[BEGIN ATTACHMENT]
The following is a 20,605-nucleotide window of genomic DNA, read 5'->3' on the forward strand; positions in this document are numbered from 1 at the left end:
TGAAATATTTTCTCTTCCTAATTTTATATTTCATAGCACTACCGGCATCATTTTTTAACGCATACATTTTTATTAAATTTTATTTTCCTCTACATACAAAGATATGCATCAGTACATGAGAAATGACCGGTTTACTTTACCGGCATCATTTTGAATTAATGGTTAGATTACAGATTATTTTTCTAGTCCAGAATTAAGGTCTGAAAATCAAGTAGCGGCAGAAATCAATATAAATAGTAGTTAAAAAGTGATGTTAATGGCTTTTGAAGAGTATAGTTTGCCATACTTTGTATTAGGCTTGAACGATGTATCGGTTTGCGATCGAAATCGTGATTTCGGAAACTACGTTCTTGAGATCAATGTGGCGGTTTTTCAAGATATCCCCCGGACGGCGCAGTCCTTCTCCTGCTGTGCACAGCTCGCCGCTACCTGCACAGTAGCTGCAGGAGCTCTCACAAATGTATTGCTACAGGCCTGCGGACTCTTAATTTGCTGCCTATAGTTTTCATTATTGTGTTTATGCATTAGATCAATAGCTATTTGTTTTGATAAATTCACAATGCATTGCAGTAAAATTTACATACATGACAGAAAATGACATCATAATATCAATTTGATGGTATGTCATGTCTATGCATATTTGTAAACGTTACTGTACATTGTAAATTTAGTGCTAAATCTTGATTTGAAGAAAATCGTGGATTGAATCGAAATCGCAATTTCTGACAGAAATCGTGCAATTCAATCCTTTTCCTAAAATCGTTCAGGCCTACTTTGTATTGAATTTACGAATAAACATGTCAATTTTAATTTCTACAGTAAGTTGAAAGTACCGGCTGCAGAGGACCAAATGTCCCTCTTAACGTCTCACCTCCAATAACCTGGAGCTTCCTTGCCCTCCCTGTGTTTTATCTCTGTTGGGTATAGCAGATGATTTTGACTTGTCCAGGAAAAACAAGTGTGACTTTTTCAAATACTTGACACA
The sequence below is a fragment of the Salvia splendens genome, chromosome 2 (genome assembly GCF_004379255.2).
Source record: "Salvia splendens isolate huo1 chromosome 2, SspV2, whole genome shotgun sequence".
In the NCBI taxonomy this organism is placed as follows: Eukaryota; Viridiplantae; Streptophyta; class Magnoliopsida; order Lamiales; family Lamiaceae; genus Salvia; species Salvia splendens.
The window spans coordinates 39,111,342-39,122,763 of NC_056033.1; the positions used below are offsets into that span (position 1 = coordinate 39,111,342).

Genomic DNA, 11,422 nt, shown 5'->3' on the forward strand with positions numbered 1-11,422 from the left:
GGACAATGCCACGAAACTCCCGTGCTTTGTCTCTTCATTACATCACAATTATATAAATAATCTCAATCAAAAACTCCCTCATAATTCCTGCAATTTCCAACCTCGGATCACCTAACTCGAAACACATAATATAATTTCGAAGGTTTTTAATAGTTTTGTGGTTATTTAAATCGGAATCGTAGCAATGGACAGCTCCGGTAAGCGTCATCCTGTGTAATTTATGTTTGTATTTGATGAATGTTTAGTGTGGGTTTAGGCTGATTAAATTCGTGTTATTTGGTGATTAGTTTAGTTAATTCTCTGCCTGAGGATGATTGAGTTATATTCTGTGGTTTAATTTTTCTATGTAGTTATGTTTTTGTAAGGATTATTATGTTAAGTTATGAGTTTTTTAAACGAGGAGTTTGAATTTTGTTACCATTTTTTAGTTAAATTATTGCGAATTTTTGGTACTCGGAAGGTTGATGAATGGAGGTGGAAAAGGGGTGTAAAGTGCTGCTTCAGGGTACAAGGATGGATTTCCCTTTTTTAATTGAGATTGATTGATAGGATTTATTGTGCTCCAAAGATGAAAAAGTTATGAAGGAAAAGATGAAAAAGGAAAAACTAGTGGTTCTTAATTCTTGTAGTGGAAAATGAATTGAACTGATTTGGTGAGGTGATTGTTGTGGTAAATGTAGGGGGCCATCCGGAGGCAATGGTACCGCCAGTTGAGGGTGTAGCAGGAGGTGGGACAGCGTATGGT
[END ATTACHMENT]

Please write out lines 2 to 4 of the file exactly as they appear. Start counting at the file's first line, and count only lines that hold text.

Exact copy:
TGAAATATTTTCTCTTCCTAATTTTATATTTCATAGCACTACCGGCATCATTTTTTAACGCATACATTTTTATTAAATTTTATTTTCCTCTACATACAAAGATATGCATCAGTACATGAGAAATGACCGGTTTACTTTACCGGCATCATTTTGAATTAATGGTTAGATTACAGATTATTTTTCTAGTCCAGAATTAAGGTCTGAAAATCAAGTAGCGGCAGAAATCAATATAAATAGTAGTTAAAAAGTGATGTTAATGGCTTTTGAAGAGTATAGTTTGCCATACTTTGTATTAGGCTTGAACGATGTATCGGTTTGCGATCGAAATCGTGATTTCGGAAACTACGTTCTTGAGATCAATGTGGCGGTTTTTCAAGATATCCCCCGGACGGCGCAGTCCTTCTCCTGCTGTGCACAGCTCGCCGCTACCTGCACAGTAGCTGCAGGAGCTCTCACAAATGTATTGCTACAGGCCTGCGGACTCTTAATTTGCTGCCTATAGTTTTCATTATTGTGTTTATGCATTAGATCAATAGCTATTTGTTTTGATAAATTCACAATGCATTGCAGTAAAATTTACATACATGACAGAAAATGACATCATAATATCAATTTGATGGTATGTCATGTCTATGCATATTTGTAAACGTTACTGTACATTGTAAATTTAGTGCTAAATCTTGATTTGAAGAAAATCGTGGATTGAATCGAAATCGCAATTTCTGACAGAAATCGTGCAATTCAATCCTTTTCCTAAAATCGTTCAGGCCTACTTTGTATTGAATTTACGAATAAACATGTCAATTTTAATTTCTACAGTAAGTTGAAAGTACCGGCTGCAGAGGACCAAATGTCCCTCTTAACGTCTCACCTCCAATAACCTGGAGCTTCCTTGCCCTCCCTGTGTTTTATCTCTGTTGGGTATAGCAGATGATTTTGACTTGTCCAGGAAAAACAAGTGTGACTTTTTCAAATACTTGACACA
The sequence below is a fragment of the Salvia splendens genome, chromosome 2 (genome assembly GCF_004379255.2).
Source record: "Salvia splendens isolate huo1 chromosome 2, SspV2, whole genome shotgun sequence".